100 tiny winter sadnesses

This week as the weather turns cold here in the Southern Hemisphere I was thinking about those feelings of melancholy that can arise as the days shorten and the wind is icy, or maybe just when we are tired and weary. These observations for me are often not deep grief but small sadnesses that are often tinged with sweetness about the fragility and beauty of life.

Here are some that I thought of:

Walking home in shoes that pinch

Watching grey lipped people caught in t-shirts by the first winds of Autumn

Saying goodbye to a small child whose face can’t believe you would go right now in the middle of fun

Someone coming a long way and preparing for the journey only to not get what they came for

Wishing someone would do something different and knowing they won’t

The smell of a dinner coming from another house when you have nothing planned

Going to take the last sip of your coffee only to realise you already have

Trying to save a spider only to realise you’ve already wet them with soapy water beyond repair

Noticing your teeth have gone yellow

One lone white eyebrow hair sitting amongst the many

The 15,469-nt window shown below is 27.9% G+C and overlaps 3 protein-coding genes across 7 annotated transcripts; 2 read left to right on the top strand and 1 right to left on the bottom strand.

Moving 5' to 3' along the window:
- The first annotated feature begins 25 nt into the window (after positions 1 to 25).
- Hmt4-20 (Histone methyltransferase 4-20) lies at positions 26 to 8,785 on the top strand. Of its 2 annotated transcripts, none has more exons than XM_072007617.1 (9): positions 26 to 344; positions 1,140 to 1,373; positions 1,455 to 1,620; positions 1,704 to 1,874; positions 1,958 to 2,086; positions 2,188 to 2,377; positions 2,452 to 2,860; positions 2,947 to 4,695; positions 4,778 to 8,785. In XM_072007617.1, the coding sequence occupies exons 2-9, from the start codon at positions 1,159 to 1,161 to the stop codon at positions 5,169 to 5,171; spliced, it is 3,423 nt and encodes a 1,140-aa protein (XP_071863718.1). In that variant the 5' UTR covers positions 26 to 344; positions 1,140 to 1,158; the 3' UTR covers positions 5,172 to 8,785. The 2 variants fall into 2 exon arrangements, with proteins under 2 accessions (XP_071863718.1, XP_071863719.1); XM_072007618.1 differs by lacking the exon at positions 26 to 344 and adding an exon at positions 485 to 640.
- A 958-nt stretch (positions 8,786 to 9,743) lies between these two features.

The faded poster for a lost cat

A chain store moving into your row of village shops

The basket of odd socks that you can’t quite bear to tackle

A lost button

Messages stuck on a phone with no password to listen to them

 

No, I couldn’t think of 100. I only got to 15. Are there any tiny sadnesses you would add?

—–

Today I honour fleeting sadness and melancholy as a part of life – feelings that are with us sometimes, and that we hopefully move through easily and gently if we do not fear them, and notice when they arise. Observing our feelings and thoughts, exploring them, expressing them in therapy or through art is a helpful way to make sense of our world.

Poignant observations about the changing seasons have been part of storytelling and poetry for a long long time. You may be in a different season today – but what do you notice that speaks to you of that season, and evokes some emotion? Try a list of your own… 100 tiny summer joys? 100 churning Autumn changes? 100 hopeful emergences in Spring?

If things feel sad, hopeless or flat most days and have felt that way for two weeks or more, you may be suffering from depression. Here is more information From Black Dog Institute on when to seek help and also where to seek help.

8 thoughts on “100 tiny winter sadnesses

  1. About 3:30pm on a Sunday when the sun dips, the chill starts to steal into the air and you realise you haven’t done the grocery shopping and will have to go out into the cold and it will be almost dark by the time you emerge from the supermarket.

    (Your list reminds me of those in The Pillow Book of Sei Shoganon)

    • Oh yes. That one definitely belongs on that list! Thanks Alison. (Ah, thank you – I must revisit that text).

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